Secondary grievances 

Within each of the previous categories there are a whole range of subcategories that give us more information about the exact reasons behind the grievances of protests. Figure 3 shows the five more important, which are:

  • Real Democracy;
  • Against IMF / European Central Bank and other IFIs;
  • Corporation influence / deregulation / privatization;
  • Environmental Justice; and
  • Reform of Public Services. 

Figure 3 – Details of number of protests by grievance or demand, 2006-2013*

Cortes Fig 3

Source: Ortiz, Isabel; Burke, Sara; Berrada, Mohamed; Cortes, Hernan. World Protests 2006-2013. New York: FES & IPD. September 2013. *As of July 2013.

As our analysis continued, we realized that the main demand from protestors was a bigger and better democracy (“Real Democracy”), the same demand that came from the Spanish squares more than two years ago. It is paradoxical how in a moment in which the mass media, political classes and institutions are focusing on economic issues, society is asking for a better democracy. This could mean that the perception of the functioning of the current political and economic system is that it is one that benefits some elites, and that it is full of corruption, tax evasion, increasing inequality, financial speculation on food prices, land grabbing by private companies and governments, human rights violations, censorship, and surveillance. In this light, a real risk exists of a “clash” between society and politics, financial and corporate elites that could be threaten the maintenance of the social contract. The lack of accountability of these actors towards society becomes one more reason to for increasing outrage and the perception that the gap between both sides is increasing.

Susan Strange, the ‘mother’ of International Political Economy’s, wrote in one of her last papers that the Westphalian system was failing. It was, as she named, The Westfailure System. There were three main causes for this failure: ecological (lack of averting ecological deterioration), financial (the inability to govern and control the institutions and the market that creates and trades credit instruments that are essential for the real economy) and social (the inability to maintain a sustainable equilibrium between the growing power of the transnational capitalist class and the “have-nots”). For many citizens, the answer is greater discontent, a demand for more and better democracy, transparency, the denunciation of governments for not listening to their demands, new methods of protest and, most importantly, more protests.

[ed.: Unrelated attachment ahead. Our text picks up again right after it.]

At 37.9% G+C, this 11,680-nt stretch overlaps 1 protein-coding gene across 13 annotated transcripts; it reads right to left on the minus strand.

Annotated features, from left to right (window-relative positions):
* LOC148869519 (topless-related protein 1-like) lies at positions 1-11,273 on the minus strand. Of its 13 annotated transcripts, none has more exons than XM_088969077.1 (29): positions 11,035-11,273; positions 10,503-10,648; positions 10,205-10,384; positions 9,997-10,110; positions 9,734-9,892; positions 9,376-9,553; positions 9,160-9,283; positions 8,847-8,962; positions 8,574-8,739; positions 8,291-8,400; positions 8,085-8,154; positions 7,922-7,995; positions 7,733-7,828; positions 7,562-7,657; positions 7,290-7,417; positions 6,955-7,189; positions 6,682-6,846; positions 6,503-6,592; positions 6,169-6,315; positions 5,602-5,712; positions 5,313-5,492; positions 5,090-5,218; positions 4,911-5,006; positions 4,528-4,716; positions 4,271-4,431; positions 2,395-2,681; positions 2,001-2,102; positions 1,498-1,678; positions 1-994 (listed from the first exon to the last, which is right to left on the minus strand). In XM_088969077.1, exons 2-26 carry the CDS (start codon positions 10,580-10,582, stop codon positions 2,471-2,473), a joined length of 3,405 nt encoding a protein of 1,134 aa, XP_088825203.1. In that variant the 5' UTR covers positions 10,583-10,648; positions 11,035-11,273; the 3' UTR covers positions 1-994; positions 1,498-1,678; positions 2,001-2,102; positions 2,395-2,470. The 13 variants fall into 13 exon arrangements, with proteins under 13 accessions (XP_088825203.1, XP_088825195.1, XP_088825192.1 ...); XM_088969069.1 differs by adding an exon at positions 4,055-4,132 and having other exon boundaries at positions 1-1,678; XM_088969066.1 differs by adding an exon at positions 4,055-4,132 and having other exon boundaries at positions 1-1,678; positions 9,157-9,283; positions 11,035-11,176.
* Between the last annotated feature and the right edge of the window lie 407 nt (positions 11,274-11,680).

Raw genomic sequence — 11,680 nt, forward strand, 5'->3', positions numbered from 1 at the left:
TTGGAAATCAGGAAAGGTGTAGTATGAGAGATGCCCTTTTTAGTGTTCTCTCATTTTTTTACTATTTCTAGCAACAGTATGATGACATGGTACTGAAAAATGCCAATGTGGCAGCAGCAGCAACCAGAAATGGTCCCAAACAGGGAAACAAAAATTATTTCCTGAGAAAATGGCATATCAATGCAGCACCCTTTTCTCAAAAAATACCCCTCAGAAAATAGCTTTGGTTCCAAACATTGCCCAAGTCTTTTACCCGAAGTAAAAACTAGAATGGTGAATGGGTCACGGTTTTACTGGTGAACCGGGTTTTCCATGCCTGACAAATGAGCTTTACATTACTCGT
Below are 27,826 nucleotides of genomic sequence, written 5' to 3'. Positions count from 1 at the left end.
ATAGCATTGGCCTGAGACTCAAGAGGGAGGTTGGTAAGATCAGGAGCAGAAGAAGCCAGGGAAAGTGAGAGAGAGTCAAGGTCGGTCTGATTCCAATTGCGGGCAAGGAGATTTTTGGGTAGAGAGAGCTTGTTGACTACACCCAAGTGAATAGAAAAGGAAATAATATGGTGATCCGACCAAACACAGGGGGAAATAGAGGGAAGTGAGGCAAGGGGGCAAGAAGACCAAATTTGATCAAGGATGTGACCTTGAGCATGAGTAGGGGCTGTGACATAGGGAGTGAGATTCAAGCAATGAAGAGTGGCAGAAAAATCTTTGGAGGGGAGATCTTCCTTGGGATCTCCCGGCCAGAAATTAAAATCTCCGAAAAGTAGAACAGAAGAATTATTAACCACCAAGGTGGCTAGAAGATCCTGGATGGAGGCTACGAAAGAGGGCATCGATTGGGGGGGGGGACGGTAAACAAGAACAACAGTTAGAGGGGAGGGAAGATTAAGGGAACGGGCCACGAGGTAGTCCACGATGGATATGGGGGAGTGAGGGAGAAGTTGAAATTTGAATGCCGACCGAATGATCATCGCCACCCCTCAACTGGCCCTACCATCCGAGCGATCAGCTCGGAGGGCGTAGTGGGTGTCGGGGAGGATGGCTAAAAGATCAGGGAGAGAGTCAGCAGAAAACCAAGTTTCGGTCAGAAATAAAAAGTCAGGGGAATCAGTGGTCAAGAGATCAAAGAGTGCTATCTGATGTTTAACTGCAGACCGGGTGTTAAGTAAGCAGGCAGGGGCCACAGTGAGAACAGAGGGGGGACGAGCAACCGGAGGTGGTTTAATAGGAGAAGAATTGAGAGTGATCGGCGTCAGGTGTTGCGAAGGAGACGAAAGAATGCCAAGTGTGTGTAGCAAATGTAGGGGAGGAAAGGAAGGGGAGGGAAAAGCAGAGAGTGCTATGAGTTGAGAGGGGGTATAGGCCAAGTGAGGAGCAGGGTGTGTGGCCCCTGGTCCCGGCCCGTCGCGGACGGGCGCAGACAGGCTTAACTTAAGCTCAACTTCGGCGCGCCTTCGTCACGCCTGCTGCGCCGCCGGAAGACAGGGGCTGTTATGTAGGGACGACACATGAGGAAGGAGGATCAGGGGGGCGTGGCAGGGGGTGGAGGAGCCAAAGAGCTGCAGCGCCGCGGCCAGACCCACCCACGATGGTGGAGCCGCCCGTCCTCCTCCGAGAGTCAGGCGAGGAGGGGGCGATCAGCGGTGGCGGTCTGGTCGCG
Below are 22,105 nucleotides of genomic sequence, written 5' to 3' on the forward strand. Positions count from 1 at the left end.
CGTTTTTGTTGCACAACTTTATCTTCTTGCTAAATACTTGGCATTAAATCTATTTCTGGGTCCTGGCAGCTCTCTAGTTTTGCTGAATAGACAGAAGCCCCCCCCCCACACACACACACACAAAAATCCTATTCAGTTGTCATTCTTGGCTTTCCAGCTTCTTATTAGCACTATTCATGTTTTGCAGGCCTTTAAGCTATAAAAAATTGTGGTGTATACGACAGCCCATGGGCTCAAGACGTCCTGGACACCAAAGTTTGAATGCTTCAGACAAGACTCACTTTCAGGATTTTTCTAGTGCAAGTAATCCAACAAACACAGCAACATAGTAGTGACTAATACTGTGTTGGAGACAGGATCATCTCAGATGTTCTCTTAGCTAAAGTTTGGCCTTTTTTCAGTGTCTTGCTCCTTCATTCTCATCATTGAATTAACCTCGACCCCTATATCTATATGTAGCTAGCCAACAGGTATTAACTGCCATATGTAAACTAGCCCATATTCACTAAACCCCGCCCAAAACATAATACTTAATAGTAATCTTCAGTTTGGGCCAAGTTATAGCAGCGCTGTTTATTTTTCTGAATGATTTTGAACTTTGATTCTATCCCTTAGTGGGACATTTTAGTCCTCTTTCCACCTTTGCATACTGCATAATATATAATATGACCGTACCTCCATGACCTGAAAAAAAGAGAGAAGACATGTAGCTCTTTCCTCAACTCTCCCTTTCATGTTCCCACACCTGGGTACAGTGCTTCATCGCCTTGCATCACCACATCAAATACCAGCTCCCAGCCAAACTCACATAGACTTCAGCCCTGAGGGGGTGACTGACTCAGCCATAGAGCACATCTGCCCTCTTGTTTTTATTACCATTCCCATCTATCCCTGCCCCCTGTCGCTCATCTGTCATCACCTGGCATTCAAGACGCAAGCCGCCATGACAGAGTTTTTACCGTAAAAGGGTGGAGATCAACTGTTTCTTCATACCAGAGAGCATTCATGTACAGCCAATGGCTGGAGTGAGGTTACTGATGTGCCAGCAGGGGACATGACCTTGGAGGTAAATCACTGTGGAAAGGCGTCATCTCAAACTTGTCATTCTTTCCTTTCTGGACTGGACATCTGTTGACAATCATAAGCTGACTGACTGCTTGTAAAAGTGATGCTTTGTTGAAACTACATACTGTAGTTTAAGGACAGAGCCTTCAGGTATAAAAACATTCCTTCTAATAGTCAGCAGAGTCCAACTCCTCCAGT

Featured image credit: Aaron Bauer (Creative Commons BY)

This article is based on the Initiative for Policy Dialogue and Friedrich-Ebert-Stiftung New York Working Paper World Protests 2006-2013. 


Please read our comments policy before commenting.  

Note:  This article gives the views of the author, and not the position of USApp– American Politics and Policy, nor of the London School of Economics.  

Shortened URL for this post:


About the author

Hernan Cortes 80x108Hernán Cortés SaenzAutonomous University of Barcelona
Hernán Cortés Saenz, from Barcelona (Spain), is pursuing a Ph.D. in International Relations at the Autonomous University of Barcelona focusing on Oil and Power Relations, and working as free-lance Consultant / Researcher on International Politics. He has also being part of many civil society campaigns such as the Campaign for the Reform of International Institutions, Robin Hood Tax Campaign, Tackle Tax Havens, Food Sovereignty and Global Democracy, etc. You can follow him in @nanchisworld.

About the author

Blog Admin

Posted In: Democracy and culture | Hernán Cortés Saenz | US foreign affairs and the North American neighbourhood

Leave a Reply

Your email address will not be published. Required fields are marked *

LSE Review of Books Visit our sister blog: British Politics and Policy at LSE

RSS Latest LSE Events podcasts

This work by LSE USAPP blog is licensed under a Creative Commons Attribution-NonCommercial 3.0 Unported.